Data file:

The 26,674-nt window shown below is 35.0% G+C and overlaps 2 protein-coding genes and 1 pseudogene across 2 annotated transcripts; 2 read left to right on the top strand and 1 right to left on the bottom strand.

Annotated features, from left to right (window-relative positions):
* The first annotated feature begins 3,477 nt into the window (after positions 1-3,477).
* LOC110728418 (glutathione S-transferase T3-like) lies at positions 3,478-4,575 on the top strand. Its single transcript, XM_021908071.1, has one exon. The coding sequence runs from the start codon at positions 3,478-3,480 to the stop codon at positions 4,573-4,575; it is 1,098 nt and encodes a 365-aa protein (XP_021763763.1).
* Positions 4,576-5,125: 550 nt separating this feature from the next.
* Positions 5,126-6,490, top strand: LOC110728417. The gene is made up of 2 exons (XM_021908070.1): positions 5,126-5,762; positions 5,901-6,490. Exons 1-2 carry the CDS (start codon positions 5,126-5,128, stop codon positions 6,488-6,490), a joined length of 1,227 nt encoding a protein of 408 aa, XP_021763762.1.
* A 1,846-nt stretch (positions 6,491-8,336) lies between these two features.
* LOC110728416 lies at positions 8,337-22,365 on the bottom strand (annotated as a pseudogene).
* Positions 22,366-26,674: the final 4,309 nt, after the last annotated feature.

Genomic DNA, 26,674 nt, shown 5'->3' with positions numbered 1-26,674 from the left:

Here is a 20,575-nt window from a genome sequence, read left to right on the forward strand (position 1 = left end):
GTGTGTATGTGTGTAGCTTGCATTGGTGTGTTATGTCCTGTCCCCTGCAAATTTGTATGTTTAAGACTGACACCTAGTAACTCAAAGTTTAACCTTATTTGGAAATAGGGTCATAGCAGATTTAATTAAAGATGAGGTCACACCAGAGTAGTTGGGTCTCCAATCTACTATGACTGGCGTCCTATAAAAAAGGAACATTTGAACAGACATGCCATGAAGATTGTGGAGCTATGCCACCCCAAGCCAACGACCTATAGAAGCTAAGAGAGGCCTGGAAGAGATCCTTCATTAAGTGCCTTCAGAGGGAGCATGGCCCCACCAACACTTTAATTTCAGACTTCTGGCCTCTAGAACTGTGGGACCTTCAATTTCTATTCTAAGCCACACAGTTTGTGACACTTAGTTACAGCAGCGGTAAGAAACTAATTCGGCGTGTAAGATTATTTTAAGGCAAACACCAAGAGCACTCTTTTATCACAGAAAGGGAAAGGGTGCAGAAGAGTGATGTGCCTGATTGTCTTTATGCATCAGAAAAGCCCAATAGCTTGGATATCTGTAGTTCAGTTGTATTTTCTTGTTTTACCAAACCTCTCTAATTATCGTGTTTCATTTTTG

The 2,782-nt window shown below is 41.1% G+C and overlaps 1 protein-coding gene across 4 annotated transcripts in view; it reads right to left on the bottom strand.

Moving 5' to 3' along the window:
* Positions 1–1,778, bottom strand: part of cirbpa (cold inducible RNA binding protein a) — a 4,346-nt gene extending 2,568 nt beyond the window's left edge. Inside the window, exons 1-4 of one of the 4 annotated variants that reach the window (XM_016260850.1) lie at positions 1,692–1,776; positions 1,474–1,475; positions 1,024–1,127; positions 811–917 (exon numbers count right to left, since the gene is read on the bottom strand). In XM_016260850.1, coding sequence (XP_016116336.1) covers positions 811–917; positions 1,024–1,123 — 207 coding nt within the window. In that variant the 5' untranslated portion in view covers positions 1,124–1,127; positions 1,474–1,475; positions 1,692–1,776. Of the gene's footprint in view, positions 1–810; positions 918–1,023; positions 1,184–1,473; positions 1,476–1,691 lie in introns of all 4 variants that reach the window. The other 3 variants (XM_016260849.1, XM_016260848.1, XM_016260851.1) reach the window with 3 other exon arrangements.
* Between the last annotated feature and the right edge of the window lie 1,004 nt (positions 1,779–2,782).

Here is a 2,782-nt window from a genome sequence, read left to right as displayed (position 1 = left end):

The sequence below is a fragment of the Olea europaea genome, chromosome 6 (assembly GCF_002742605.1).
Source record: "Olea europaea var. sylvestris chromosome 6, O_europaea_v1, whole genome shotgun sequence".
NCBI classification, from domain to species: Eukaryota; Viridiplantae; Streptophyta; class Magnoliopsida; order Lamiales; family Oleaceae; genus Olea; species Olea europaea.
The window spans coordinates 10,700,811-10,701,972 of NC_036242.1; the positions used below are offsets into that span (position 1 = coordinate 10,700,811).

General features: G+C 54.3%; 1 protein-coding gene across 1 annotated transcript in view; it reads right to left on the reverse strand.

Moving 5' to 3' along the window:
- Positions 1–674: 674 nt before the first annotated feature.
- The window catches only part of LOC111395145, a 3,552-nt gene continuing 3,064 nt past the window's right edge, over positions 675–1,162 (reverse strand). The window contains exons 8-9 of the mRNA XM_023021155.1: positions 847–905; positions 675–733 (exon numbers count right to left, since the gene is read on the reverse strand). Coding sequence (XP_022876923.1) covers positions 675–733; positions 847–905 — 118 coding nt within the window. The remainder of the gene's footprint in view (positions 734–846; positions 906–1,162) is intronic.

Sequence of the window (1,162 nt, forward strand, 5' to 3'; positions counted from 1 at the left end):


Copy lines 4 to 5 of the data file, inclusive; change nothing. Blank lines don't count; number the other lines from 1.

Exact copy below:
* LOC110728418 (glutathione S-transferase T3-like) lies at positions 3,478-4,575 on the top strand. Its single transcript, XM_021908071.1, has one exon. The coding sequence runs from the start codon at positions 3,478-3,480 to the stop codon at positions 4,573-4,575; it is 1,098 nt and encodes a 365-aa protein (XP_021763763.1).
* Positions 4,576-5,125: 550 nt separating this feature from the next.